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Recount boosts resident roster
SNOQUALMIE - The city's census recount is now complete, and the result is a year 2000 population count that's at least 500 residents higher than federal Census Bureau's figures.
"We got it done, and in my mind it was very successful, especially since Snoqualmie has never done this before," said Rhonda Montgomery, city permit administrator and census organizer. "Our citizens were so nice; they knew we were coming to count them and were ready for us."
When the city received its 2000 population figures from the federal Census Bureau last month, officials knew the numbers were incorrect. The count was 1,631 - about 700 people short of what was predicted - so they decided to conduct their own census.
They turned out to be right. The number of residents as of April 1, 2000, has been determined by the city to be 2,150, which is 519 more than federal figures. However, this number could grow because it will take time to figure out any discrepancies between those who said they didn't live in Snoqualmie at that time and the previous owners of their houses who were Snoqualmie residents during 2000.
The city needed to count its population because to accept the low federal number would mean losing out on state funding that goes to services such as fire, police, parks and road repairs, as well as the overall city budget. The city has already lost more than two months' worth of state funding because of the low count. In addition, a city's population count is used to determine representation in the Legislature, and the 2000 figure is used as a base for which population growth is added to for the next decade.
Because of these factors, Snoqualmie officials wanted their population count to be as accurate as possible.
"Having accurate data is important for planning and other things, too," Montgomery said, explaining that when planning for future schools, streets and even stoplights, the city needs to know population patterns and concentrations so it can adequately serve its residents.
Snoqualmie's current population, or the number of residents living in the city as of April 1, 2001, is 3,416. This number was sent to the state's Office of Financial Management (OFM), the agency that distributes money to cities, and OFM officials will use the new number in determining future funding.
The city will also submit its 2000 population count to the Census Bureau for its Census Question Resolution program, which starts in June and gives cities that have low counts the chance to dispute federal figures.
The city's recount had other benefits, as well.
"It was a good opportunity for us to get to know the city," Montgomery said. "And it was a great team-building opportunity for the city staff."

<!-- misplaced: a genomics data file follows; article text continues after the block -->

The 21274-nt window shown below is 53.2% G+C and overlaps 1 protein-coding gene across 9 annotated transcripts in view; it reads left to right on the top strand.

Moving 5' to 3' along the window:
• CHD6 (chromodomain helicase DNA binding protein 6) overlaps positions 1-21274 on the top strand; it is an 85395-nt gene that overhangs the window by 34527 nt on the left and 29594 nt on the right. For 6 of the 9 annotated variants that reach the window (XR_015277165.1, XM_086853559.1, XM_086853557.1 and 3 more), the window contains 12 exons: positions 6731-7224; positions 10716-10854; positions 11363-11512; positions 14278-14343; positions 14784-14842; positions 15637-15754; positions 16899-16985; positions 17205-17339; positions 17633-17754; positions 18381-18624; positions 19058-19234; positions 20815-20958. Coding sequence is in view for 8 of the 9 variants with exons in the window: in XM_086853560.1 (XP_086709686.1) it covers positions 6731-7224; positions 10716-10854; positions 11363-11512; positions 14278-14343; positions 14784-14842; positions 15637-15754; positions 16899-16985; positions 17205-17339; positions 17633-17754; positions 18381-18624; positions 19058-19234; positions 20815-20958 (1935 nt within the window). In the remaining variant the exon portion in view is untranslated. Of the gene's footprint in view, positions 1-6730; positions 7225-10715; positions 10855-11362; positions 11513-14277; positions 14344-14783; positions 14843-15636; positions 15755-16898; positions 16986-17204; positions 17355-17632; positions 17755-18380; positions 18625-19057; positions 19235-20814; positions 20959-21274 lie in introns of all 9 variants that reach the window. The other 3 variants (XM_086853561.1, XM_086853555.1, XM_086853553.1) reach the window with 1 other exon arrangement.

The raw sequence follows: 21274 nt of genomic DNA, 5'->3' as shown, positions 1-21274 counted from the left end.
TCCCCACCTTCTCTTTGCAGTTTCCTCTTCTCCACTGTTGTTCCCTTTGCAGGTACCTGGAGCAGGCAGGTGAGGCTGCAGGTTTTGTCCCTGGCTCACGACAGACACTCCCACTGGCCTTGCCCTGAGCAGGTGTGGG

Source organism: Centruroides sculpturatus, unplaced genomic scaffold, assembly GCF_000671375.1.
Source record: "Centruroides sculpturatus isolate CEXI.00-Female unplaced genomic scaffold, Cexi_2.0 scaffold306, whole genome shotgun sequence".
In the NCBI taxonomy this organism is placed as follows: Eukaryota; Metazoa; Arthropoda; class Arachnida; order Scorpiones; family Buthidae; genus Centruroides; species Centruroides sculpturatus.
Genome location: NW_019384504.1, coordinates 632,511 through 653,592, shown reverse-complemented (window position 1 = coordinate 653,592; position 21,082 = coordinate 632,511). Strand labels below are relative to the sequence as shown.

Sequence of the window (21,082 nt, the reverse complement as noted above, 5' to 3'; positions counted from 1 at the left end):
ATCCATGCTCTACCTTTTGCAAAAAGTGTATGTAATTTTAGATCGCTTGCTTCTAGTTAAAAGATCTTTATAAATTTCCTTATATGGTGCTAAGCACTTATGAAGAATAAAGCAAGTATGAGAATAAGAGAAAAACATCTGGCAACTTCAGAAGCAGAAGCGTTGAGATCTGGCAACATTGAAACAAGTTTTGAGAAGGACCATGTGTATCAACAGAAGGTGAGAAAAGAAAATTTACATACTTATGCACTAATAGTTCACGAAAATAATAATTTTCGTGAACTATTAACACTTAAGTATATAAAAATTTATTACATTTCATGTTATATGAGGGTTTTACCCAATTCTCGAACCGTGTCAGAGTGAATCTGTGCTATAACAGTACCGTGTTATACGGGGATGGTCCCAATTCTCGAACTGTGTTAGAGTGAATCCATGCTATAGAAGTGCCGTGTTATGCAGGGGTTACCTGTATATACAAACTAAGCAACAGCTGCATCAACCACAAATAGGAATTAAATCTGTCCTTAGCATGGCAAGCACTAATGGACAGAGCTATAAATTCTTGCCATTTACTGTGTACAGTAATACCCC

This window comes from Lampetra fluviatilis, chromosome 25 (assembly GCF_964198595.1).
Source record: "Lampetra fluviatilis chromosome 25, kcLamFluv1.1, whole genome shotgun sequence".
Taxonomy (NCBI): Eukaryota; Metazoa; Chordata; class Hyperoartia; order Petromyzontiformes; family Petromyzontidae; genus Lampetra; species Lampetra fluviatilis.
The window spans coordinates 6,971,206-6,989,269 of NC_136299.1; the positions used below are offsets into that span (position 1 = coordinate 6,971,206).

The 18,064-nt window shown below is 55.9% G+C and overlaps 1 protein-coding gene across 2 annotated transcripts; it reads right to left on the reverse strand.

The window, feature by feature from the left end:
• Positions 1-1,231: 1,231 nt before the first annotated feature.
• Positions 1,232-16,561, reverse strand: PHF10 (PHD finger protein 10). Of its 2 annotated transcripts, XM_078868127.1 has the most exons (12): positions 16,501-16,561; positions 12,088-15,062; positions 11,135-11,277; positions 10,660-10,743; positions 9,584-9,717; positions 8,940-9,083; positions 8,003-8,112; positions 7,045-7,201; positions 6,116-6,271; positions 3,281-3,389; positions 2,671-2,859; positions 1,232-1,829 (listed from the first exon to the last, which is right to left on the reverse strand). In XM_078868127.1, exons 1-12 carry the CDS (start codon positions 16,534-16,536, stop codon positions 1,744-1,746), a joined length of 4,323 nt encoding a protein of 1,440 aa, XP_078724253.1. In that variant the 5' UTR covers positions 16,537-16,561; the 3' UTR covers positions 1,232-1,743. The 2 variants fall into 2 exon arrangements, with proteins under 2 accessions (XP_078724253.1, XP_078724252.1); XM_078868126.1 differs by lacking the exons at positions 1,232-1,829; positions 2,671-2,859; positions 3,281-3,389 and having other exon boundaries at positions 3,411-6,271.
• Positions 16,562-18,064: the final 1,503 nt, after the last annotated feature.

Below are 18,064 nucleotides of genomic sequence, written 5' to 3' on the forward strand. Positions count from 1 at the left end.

It took 34 city staffers and eight resident volunteers less than a week to count Snoqualmie's population. Within two days, they had knocked on all of the city's residential doors. For those who weren't home, a flier was left on the doorknob, and census workers, headquartered at the fire station, waited for those residents to call back. In all, the process took about a week.
Despite what officials originally thought, the city did not have to shut down. The remaining city employees, 31 of them, worked their regular jobs. Of those participating in the census, some worked all day and helped count at night; others worked at the city for half a day and went door to door in the afternoon; and still others had to take a week off of their regular duties to conduct the count.
Snoqualmie's mayor, Fuzzy Fletcher, appreciated the way staff pulled together to finish the recount as quickly as possible.
"They responded very quickly and favorably to the request for help. They spent late evenings and weekends, not just on city time, but on their own time. I'm very proud of the way the staff responded," he said.
At a recent City Council meeting, elected officials thanked city staff and local volunteers.
"I'd just like to give my personal thanks to everyone that was involved in that [the census]," said Councilman Frank Lonergan. "It's just one of those things that makes me proud to say I'm a councilman for the city of Snoqualmie."
"The preparation alone to do the census was just mind-boggling," said Councilwoman Colleen Johnson.
The city chose to use its workers and volunteers as opposed to paying a consultant, a cost that could run upward of $30,000. The city of Newcastle, which also conducted its own census to dispute federal figures, spent $40,000 on a consultant to count its population, and it turned out the Census Bureau had been right all along.
Statewide, approximately 30 cities chose to conduct their own census this year. At least half of those cities recounted because they disagreed with the Census Bureau's figures.